Introduction

Click the video above to play a 30-second clip. To view the complete film, click here

On the occasion of Israel’s 70th year of independence, we commissioned Hanoch Piven to create 5 portraits of Israel’s first Prime Minister, David Ben-Gurion. These thematic portraits are filled with stories and symbols exploring different aspects of the country’s people, values, culture, places, and history. Taken individually, they offer many entry points into conversations about Israel with learners and educators. As a group, they can stimulate rich discussion and thought about the place of Israel in our lives.

5 Commissioned Portraits from Hanoch Piven

This resource is filled with programmatic ideas that can be used on a mix-and-match basis. Elements can be used as quick conversation-starters or in-between activities; alternatively, several components can fill an hour, half a day, or a week of activity blocks.

From his studio in Jaffa, Israel, Piven recorded the above video for you (click here for the complete video). In it, he describes his methodology and shares stories. You may want to show it to learners; at the very least, staff should watch it before leading any Piven Workshop activities. It’s bursting with energy and ideas!

 

In order to have a workshop based on found objects, you’ll need to gather a lot of random objects. Everything from buttons, labels, packaging and keys to stickers, stamps and small toys will come in handy as learners create portraits. Preparation is key: gather copious amounts of “junk” to ensure that everyone finds what they need.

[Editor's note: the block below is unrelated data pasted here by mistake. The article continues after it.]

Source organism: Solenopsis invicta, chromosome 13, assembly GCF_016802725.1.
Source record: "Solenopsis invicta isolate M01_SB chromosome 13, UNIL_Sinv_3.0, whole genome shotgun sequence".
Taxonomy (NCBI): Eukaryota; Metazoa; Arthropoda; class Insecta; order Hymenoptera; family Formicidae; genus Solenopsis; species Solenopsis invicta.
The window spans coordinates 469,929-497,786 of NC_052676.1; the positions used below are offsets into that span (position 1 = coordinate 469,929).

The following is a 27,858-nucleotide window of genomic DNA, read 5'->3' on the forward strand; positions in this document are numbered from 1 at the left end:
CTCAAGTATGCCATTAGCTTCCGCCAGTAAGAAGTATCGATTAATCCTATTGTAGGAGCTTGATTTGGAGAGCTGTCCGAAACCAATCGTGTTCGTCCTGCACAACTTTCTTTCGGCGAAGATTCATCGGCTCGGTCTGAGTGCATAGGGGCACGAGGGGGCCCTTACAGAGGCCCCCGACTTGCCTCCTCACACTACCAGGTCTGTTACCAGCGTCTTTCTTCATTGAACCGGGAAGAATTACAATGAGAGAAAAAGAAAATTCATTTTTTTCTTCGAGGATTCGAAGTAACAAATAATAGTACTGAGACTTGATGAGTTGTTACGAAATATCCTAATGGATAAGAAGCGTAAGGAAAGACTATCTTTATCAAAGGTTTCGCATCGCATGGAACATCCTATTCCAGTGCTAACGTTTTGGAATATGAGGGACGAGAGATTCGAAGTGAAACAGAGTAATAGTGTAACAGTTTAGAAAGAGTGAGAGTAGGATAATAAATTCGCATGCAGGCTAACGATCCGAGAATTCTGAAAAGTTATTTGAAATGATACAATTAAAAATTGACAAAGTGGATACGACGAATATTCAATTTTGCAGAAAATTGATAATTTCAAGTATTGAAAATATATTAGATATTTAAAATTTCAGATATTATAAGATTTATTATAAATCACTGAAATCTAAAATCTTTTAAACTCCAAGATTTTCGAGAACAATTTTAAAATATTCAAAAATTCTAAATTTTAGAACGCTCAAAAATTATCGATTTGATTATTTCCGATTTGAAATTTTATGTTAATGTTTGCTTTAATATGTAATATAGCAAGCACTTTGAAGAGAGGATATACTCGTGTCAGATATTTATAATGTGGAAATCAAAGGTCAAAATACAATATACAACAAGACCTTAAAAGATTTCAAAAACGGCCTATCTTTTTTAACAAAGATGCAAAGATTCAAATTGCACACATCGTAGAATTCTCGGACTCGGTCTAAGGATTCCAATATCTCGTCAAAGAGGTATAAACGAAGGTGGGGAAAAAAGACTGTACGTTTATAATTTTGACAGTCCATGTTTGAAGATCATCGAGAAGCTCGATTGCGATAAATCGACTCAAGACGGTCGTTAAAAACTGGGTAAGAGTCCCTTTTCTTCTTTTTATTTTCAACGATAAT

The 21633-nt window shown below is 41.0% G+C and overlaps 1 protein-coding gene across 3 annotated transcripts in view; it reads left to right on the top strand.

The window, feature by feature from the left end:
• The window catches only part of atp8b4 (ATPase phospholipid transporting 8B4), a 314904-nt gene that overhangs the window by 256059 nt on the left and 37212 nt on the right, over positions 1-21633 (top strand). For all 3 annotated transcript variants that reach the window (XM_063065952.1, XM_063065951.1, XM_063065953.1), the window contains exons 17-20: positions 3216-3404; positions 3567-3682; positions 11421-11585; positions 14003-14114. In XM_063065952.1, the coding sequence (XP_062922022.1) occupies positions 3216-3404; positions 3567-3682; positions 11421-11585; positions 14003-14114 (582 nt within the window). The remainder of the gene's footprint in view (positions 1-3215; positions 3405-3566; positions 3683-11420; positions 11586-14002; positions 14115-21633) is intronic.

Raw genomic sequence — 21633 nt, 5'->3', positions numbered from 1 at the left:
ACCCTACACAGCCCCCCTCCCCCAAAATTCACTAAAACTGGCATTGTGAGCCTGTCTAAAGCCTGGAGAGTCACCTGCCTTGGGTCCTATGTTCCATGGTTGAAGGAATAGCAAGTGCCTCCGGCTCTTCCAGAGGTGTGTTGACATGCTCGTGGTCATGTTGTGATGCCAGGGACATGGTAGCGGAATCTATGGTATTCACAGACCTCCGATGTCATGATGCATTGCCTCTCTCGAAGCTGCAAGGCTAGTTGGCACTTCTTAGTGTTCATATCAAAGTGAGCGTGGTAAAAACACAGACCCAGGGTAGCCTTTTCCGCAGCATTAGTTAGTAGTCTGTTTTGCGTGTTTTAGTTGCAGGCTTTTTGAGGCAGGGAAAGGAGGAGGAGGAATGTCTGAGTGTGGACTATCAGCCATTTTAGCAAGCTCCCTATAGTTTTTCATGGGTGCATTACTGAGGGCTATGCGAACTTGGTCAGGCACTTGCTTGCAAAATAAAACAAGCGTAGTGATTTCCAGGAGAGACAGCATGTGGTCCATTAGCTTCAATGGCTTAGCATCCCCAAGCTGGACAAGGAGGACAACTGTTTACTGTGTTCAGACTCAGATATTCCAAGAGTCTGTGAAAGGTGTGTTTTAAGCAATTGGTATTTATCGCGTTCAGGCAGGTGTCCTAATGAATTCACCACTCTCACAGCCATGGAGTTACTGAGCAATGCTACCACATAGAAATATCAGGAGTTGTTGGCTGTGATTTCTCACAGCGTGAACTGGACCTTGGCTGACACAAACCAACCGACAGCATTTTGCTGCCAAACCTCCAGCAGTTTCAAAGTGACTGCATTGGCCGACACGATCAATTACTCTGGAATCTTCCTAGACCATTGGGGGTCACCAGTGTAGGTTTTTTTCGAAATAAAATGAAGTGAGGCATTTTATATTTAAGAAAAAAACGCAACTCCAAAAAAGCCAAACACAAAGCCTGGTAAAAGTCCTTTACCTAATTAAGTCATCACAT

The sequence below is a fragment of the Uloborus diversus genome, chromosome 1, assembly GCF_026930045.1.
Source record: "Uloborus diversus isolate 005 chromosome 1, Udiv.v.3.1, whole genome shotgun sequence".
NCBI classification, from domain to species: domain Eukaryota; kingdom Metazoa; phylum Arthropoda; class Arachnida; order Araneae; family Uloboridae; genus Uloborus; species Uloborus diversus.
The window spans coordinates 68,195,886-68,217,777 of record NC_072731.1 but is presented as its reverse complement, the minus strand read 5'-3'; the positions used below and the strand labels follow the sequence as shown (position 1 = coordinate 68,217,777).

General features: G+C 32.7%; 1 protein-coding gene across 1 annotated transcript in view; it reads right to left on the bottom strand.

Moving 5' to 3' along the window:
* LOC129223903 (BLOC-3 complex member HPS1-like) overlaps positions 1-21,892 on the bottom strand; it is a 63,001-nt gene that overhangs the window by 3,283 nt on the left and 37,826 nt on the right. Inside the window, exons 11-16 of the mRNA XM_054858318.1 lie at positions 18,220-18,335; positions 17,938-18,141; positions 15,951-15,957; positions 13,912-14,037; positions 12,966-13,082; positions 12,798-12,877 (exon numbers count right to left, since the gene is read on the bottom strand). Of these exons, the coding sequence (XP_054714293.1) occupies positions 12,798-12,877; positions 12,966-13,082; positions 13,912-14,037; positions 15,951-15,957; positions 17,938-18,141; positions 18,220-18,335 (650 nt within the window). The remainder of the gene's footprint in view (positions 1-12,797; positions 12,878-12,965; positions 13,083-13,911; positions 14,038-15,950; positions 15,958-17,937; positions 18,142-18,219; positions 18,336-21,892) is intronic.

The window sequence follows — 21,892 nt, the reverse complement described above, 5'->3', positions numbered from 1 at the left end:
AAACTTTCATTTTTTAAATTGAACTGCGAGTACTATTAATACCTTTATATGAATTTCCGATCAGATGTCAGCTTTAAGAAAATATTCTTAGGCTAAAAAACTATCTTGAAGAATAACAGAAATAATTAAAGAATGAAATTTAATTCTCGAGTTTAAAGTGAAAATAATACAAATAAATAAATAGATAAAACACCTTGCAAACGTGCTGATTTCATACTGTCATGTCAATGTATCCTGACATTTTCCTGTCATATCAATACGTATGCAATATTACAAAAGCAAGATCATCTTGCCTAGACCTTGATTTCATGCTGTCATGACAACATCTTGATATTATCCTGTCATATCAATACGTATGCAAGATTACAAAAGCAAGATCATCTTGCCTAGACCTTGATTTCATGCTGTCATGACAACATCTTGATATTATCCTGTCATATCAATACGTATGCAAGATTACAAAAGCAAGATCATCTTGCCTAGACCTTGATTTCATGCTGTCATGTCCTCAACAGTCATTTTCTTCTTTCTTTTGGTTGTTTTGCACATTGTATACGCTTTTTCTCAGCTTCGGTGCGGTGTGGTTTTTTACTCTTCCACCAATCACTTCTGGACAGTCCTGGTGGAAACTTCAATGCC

Begin by introducing Piven. In addition to the information in this resource, you can refer to the Piven card (at right, click to enlarge) within the greater Israel Resource Cards for more about the artist. You may also want to introduce David Ben-Gurion - you can refer to his card (at right) within the resource cards as well. Help learners understand Piven’s technique by showing them his new Ben-Gurion series and giving them time to explore the portraits in depth. Encourage them to focus on the elements of each portrait. Feel free to create questions to inspire each learner, or you may consider these:

Hanoch Piven - Israel Resource Cards - The iCenterclick to enlarge
click to enlarge

 

  • What images of Israel can you find in these portraits?
  • What is “Jewish” about each portrait?
  • What values do you see represented in each portrait?